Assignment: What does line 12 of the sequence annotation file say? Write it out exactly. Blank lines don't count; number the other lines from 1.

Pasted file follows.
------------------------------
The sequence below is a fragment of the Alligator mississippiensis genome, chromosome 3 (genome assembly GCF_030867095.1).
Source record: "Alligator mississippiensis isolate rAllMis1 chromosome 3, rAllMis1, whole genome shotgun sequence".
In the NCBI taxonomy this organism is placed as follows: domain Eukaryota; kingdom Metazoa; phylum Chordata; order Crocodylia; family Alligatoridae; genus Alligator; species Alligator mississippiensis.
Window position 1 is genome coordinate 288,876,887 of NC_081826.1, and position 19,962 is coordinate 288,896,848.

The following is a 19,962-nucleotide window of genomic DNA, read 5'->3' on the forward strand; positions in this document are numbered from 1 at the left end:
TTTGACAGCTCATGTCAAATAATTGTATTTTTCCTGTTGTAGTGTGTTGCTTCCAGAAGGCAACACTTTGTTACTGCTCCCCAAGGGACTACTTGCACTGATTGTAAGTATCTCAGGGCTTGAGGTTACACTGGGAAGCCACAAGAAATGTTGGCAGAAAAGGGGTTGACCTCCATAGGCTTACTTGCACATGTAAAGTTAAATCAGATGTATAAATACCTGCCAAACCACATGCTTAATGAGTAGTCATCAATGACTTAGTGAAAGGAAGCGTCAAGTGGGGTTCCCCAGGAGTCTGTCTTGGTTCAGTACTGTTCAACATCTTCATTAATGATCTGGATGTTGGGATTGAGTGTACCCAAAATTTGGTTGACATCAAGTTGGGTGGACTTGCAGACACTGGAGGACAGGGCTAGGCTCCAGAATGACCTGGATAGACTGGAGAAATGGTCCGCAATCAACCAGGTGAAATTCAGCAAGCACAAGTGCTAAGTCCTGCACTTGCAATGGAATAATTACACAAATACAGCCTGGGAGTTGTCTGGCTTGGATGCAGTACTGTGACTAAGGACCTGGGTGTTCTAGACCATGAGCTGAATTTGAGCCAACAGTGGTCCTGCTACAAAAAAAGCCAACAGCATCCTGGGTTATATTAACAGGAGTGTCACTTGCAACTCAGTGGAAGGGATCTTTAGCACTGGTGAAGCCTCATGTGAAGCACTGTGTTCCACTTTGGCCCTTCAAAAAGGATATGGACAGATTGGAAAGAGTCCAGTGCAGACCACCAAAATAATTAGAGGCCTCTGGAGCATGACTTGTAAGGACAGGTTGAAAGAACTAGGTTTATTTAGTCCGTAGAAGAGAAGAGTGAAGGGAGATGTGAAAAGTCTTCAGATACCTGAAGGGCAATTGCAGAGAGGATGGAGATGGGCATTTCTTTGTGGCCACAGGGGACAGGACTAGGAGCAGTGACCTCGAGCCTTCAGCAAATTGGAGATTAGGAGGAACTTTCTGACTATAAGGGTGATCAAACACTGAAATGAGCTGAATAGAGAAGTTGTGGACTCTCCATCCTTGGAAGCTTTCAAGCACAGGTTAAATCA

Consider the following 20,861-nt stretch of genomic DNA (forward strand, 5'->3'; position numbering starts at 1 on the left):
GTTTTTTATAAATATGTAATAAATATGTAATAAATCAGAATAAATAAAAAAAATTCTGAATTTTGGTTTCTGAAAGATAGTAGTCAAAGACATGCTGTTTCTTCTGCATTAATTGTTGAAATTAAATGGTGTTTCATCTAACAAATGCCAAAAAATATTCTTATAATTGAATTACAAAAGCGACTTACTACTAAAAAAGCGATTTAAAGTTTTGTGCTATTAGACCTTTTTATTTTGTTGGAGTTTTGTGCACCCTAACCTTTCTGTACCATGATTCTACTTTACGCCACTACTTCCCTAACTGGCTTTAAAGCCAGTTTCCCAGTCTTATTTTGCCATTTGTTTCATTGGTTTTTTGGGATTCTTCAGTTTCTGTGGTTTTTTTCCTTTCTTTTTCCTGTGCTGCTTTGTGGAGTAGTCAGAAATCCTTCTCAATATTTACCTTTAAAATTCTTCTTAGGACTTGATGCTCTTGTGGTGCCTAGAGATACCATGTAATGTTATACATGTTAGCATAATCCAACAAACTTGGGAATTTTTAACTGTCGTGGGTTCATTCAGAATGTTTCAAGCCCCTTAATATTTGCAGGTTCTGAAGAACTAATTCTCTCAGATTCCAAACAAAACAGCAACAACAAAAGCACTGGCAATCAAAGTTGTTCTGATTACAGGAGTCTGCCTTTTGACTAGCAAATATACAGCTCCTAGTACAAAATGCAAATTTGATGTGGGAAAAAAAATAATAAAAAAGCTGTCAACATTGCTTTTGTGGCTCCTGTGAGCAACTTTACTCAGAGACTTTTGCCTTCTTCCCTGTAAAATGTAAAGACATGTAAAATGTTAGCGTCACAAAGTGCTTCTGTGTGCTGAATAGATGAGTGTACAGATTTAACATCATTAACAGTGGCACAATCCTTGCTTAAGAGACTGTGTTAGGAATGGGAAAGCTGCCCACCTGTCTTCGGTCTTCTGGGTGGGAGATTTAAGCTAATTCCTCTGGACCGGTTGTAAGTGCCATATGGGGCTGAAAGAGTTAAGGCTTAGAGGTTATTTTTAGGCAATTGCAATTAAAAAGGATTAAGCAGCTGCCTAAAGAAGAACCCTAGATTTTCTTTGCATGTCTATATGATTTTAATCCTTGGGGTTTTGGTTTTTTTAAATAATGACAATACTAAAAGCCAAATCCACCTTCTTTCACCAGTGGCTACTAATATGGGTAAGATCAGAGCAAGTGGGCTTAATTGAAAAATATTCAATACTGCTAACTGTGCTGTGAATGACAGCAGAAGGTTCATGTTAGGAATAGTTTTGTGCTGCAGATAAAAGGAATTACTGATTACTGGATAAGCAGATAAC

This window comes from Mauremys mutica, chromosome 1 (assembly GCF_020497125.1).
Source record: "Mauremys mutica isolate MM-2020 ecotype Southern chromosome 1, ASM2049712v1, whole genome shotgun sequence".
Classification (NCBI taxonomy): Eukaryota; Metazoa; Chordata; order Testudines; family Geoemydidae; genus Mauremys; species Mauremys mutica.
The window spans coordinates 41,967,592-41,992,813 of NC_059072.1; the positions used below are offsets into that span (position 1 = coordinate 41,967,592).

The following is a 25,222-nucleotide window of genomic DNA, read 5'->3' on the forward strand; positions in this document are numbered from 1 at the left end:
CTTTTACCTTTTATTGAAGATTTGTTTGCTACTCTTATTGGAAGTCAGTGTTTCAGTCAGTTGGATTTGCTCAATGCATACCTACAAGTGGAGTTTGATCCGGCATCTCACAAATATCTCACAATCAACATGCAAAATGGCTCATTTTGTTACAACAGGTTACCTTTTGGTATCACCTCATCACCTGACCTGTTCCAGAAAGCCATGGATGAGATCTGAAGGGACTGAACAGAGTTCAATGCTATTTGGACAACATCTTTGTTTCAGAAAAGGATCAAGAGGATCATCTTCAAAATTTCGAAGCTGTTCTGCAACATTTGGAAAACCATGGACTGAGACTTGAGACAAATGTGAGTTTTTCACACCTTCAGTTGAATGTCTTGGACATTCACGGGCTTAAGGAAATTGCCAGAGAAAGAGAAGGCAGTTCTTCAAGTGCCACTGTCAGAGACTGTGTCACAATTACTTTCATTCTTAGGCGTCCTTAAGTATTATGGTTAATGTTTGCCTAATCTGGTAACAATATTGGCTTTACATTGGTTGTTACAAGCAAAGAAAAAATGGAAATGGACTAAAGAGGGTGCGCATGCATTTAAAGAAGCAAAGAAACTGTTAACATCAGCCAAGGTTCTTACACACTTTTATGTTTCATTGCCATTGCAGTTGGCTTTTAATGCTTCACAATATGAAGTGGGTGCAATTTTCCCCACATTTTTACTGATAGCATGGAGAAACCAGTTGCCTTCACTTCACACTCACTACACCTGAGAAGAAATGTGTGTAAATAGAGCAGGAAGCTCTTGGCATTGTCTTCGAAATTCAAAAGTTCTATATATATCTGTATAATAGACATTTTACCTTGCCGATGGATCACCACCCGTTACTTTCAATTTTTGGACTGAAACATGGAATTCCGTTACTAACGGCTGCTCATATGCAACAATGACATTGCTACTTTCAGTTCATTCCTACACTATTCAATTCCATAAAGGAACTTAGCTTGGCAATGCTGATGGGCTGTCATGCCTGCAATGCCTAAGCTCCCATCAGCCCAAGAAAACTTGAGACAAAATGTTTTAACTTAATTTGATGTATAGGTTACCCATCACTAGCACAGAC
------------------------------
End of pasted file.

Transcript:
The window spans coordinates 41,967,592-41,992,813 of NC_059072.1; the positions used below are offsets into that span (position 1 = coordinate 41,967,592).